Bronchitis Symptom - Cigarette Smoking - a Major Risk Factor of Chronic BronchitisChronic bronchitis is a very common respiratory disease that involves inflammation and infection of the bronchial tubes, mucosal membranes and tissues. The disease is manifested by an overproduction of mucus that results in temporary obstruction of the airways. In the first stages of chronic bronchitis, the disease only affects the major airways, generating milder and less persistent symptoms. However, in more advanced stages of chronic bronchitis all airways are affected, preventing the proper oxygenation of the lungs due to pronounced obstruction of the respiratory tract. As the disease progresses further, allergic bronchitis sufferers may develop serious complications at the level of the lungs. Complicated forms of chronic bronchitis often involve emphysema or pneumonia.
Recent statistics reveal that there are more than 14 million people with chronic bronchitis in the United States. Around 17 percent of overall chronic bronchitis cases are diagnosed in regular smokers while around 12 percent of cases are diagnosed in former smokers. Studies in the field suggest that regular smokers are 85 percent more exposed to developing chronic bronchitis than non-smokers. The risk of developing chronic bronchitis is directly proportional with the number of cigarettes smoked. We have not included any imaginary or false information on bronchitis here. Everything here is true and up to the mark!
An interesting fact is that chronic bronchitis also has a high incidence among former smokers, suggesting the long-term damage caused by cigarette smoking to the organism. Physicians sustain that it takes several months or even years until the undesirable effects of smoking at the level of the respiratory and cardiovascular systems disappear completely. On the premises of genetic predispositions for respiratory, pulmonary or cardio-vascular diseases, regular smokers are even more susceptible to developing chronic bronchitis.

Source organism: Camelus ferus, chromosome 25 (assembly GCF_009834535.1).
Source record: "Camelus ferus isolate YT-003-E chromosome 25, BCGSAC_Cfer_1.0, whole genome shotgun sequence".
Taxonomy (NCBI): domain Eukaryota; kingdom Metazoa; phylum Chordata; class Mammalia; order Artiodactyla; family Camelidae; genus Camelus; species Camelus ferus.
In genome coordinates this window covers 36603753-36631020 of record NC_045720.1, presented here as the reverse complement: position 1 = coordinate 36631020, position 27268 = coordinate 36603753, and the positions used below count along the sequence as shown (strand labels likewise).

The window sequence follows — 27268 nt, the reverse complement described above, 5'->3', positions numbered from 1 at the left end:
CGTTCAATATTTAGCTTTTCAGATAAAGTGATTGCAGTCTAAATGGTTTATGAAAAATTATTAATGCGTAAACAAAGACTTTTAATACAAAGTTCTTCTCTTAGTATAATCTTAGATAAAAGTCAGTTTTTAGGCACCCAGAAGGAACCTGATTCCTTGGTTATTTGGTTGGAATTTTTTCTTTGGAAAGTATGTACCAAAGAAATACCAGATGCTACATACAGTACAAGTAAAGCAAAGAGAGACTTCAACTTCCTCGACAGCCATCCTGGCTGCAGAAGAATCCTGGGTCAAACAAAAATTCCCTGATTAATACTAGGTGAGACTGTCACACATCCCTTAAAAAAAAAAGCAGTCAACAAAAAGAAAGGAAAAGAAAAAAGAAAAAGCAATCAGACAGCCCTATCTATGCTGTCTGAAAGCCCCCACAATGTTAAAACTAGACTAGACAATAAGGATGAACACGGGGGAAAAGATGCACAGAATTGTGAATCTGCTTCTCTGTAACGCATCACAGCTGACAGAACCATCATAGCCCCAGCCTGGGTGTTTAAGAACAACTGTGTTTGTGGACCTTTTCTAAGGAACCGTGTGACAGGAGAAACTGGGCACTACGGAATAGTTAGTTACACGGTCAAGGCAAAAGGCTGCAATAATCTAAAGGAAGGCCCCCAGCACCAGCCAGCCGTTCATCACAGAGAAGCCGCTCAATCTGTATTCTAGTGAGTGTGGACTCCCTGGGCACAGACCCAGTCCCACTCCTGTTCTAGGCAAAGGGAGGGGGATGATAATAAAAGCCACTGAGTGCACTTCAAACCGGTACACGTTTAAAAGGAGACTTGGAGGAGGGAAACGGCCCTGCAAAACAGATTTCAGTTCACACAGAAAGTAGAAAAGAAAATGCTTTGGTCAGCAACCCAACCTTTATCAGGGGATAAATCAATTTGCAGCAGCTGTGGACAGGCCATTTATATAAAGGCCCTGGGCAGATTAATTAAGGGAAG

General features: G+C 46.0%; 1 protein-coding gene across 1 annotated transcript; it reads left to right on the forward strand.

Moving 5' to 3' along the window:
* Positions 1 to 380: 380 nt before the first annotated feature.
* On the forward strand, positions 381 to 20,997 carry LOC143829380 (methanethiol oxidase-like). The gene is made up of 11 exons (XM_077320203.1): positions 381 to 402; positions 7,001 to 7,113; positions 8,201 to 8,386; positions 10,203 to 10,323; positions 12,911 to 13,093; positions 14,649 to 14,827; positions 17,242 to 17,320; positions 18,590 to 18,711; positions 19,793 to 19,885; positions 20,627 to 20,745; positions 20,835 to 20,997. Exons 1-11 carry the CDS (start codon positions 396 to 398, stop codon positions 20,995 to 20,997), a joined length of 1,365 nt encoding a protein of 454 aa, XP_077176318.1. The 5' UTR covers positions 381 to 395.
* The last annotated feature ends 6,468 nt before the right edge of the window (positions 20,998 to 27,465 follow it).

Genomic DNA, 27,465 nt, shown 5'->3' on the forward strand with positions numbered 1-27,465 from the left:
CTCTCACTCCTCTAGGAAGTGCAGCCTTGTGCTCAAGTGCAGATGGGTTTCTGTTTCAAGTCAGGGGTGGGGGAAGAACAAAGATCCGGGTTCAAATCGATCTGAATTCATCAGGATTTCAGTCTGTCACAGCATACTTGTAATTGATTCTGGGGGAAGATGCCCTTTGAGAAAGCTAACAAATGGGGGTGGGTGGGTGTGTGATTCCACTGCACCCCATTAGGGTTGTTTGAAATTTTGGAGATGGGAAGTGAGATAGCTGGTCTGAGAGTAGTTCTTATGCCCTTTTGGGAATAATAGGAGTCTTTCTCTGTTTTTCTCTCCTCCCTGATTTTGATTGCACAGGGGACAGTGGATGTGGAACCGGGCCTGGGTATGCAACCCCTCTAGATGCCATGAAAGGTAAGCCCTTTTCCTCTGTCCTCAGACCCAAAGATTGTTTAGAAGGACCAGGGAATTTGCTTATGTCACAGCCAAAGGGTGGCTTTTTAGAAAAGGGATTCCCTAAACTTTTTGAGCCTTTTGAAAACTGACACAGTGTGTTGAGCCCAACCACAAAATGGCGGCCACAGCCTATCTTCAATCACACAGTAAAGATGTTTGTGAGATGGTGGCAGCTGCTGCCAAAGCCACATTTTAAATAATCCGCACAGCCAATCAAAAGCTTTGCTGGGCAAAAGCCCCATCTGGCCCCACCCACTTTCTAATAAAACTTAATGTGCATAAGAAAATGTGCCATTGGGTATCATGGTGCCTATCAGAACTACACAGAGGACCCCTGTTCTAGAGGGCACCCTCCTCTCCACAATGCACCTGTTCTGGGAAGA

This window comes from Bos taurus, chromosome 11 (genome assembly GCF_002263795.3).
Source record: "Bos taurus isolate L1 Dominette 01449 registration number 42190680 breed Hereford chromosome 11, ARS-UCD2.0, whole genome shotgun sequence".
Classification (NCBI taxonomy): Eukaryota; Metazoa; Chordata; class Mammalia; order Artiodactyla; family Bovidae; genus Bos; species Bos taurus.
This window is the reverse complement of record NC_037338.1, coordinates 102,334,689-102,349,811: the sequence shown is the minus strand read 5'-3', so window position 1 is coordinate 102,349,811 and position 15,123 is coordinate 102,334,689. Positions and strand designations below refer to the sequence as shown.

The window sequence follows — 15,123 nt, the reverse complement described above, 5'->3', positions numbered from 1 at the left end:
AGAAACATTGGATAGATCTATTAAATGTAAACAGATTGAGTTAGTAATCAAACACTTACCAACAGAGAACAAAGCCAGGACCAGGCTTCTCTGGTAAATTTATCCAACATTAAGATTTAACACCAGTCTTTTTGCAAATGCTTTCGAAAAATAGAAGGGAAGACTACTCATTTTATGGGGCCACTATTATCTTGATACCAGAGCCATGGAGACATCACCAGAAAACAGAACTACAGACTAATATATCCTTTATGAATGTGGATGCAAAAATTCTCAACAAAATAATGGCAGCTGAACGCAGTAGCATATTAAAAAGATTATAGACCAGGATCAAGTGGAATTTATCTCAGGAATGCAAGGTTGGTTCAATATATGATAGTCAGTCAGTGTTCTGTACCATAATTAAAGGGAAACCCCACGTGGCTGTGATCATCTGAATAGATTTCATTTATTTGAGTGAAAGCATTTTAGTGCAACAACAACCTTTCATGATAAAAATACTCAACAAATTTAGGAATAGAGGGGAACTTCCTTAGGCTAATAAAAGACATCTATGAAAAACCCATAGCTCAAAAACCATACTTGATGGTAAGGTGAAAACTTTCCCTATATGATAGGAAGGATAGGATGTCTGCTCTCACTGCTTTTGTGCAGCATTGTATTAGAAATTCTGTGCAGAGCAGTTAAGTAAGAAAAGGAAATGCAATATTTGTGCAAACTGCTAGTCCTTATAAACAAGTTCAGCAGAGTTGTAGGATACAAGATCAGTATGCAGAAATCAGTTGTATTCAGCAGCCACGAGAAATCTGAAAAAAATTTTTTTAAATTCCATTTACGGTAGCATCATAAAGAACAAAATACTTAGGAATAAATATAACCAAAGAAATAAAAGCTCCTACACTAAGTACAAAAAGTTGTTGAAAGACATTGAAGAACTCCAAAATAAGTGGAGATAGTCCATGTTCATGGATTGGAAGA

Although there are various causes of chronic bronchitis, the disease is often linked with cigarette smoking. Recent studies indicate that both active and passive smoking greatly contribute to the occurrence of chronic bronchitis. In addition, smoking facilitates the progression of the disease and decreases the potency of specific medications. Smoking weakens the natural defenses of the respiratory tract, facilitates the proliferation of bacteria and slows down the healing of the soft tissues, membranes and organs involved in breathing. Using our imagination has helped us create a wonderful article on Bronchitis Smokers. Being imaginative is indeed very important when writing about Bronchitis Smokers!